DALLAS, May 4, 2016 -- For the first time, guidelines have been developed by the American Heart Association/American Stroke Association for rehabilitation after a stroke. read more

In-patient rehab recommended over nursing homes for stroke rehab

New guidelines have been released on adult stroke rehabilitation calling for intensive, multidisciplinary treatment. Before leaving the hospital, patients and caregivers should receive a formal falls-prevention program to prevent accidents at home. Whenever possible, initial rehabilitation should take place in an inpatient rehabilitation facility rather than a nursing home.

Ozanimod as effective in treating ulcerative colitis, study shows

Ozanimod, a novel drug molecule, is moderately effective in the treatment of ulcerative colitis, researchers have demonstrated. Ulcerative colits is a debilitating autoimmune disease that causes chronic diarrhea.

'Kidney on a chip' could lead to safer drug dosing

Researchers have used a 'kidney on a chip' device to mimic the flow of medication through human kidneys and measure its effect on kidney cells. The new technique could lead to more precise dosing of drugs, including some potentially toxic medicines often delivered in intensive care units, they say.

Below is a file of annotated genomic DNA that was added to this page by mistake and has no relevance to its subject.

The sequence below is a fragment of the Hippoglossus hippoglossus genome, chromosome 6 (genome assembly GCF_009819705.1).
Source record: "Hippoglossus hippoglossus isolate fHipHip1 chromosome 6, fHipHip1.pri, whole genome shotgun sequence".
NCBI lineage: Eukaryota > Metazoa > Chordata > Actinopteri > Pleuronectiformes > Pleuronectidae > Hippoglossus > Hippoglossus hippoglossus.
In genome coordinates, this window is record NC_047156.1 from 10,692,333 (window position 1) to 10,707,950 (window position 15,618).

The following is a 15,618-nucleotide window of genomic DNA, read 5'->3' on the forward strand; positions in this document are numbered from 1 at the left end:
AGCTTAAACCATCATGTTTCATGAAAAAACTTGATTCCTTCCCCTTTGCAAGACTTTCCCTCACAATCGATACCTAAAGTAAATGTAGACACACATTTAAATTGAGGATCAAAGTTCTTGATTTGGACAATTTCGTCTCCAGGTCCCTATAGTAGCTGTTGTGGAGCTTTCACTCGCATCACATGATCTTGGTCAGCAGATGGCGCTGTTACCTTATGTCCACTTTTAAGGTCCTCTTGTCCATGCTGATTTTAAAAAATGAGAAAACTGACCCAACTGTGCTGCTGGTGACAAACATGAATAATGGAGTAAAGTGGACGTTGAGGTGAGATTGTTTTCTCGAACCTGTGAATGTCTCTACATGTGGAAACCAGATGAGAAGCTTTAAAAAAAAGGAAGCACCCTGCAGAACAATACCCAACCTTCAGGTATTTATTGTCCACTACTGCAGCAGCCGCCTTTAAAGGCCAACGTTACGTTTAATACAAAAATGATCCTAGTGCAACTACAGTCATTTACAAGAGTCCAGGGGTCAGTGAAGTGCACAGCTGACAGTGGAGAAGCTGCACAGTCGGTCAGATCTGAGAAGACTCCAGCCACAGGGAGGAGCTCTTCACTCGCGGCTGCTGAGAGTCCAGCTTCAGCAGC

New mobile phone app for grassroots mapping

Academics have created an app that could help aid humanitarian rescue work in disaster-struck regions by using geographic data to map landscapes.

The contented shall inherit the Earth -- The glum? Not so much

ITHACA, N.Y. - The survival of the fittest might just be the survival of the steadfast instead. Having a positive attitude could be evolutionarily advantageous, according to Cornell researchers who simulated generations of evolution in a computational model. read more

Ground-breaking images of nearby star give new insight into Sun's infancy

Pioneering new research that has provided close-up pictures of a nearby star has given a fascinating insight into how the Sun may have behaved billions of years ago. A team of international astronomers, including Professor Stefan Kraus...Show More Summary

JILA extends laser 'combing' method to identify large, complex molecules

BOULDER, Colo. - JILA physicists have extended the capability of their powerful laser "combing" technique to identify the structures of large, complex molecules of the sort found in explosives, pharmaceuticals, fuels and the gases around stars. read more

Study reveals safety and feasibility of robotically assisted PCI in complex cases

Orlando, Fla. - A first-of-its kind study using robotic technology to remotely control coronary guidewires and stents reported on the feasibility of performing percutaneous coronary intervention (PCI) on patients with complex coronary lesions. Similar clinical outcomes compared to the PCI procedure performed manually were reported. read more

The art -- and science -- behind treasured Japanese porcelain

Porcelain connoisseurs have prized the traditional Japanese-style ceramics called akae, typically known for Kakiemon-style ware, for centuries. Its paintings feature a vivid red color against a milky white background. Artisans have passed on their techniques to produce this type of porcelain for generations, but these methods are poorly documented. Show More Summary

Copyright © 2015 Regator, LLC